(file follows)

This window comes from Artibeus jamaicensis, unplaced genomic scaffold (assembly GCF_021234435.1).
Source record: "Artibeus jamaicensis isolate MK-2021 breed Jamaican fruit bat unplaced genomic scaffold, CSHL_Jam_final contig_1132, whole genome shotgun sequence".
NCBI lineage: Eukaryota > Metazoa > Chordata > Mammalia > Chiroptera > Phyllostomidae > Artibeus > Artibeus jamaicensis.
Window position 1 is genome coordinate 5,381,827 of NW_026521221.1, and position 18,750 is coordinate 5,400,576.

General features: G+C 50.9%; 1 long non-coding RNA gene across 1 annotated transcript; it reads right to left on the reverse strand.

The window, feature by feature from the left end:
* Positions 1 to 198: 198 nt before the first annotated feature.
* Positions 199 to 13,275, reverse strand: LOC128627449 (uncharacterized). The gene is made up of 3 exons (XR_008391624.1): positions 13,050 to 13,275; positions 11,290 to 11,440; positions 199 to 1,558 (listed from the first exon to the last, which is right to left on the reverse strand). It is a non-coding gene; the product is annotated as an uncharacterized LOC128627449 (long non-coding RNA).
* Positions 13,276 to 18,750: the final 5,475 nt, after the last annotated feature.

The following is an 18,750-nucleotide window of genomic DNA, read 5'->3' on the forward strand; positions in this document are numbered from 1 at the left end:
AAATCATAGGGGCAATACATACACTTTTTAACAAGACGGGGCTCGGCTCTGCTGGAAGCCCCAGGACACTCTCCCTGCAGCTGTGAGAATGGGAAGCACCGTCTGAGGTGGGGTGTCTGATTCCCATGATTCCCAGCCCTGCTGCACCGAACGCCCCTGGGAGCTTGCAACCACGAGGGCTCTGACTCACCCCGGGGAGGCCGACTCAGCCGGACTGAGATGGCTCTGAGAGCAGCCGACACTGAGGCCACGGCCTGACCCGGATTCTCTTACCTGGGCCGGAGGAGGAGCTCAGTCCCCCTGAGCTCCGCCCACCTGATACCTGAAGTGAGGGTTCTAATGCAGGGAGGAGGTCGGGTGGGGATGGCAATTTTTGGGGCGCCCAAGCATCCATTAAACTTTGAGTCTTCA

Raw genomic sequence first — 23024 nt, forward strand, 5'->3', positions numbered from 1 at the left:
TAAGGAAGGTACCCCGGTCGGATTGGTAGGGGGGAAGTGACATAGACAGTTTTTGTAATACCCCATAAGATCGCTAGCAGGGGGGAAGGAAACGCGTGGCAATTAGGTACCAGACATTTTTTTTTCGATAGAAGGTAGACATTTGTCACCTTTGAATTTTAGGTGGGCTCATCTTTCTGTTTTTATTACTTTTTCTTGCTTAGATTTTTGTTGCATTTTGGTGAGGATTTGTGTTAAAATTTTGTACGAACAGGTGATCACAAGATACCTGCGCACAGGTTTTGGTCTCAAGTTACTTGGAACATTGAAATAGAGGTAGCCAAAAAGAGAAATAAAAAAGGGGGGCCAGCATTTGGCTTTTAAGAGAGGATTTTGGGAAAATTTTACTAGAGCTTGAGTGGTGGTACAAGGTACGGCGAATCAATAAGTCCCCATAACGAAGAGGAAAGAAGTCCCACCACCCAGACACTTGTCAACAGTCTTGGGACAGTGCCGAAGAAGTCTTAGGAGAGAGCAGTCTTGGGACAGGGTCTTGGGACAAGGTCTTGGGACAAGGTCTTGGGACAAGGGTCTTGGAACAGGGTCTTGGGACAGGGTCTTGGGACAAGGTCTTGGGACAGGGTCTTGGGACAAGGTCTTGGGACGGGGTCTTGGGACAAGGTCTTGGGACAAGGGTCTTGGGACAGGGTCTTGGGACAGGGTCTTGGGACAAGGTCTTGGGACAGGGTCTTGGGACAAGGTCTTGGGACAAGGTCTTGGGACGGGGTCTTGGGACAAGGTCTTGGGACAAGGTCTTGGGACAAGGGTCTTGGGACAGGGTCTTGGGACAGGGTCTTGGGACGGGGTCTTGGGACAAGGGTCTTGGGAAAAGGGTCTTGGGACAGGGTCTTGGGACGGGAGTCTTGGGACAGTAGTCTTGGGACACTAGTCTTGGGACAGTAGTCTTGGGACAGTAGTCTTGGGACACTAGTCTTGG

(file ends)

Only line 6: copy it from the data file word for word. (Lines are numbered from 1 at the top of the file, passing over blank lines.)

The window, feature by feature from the left end: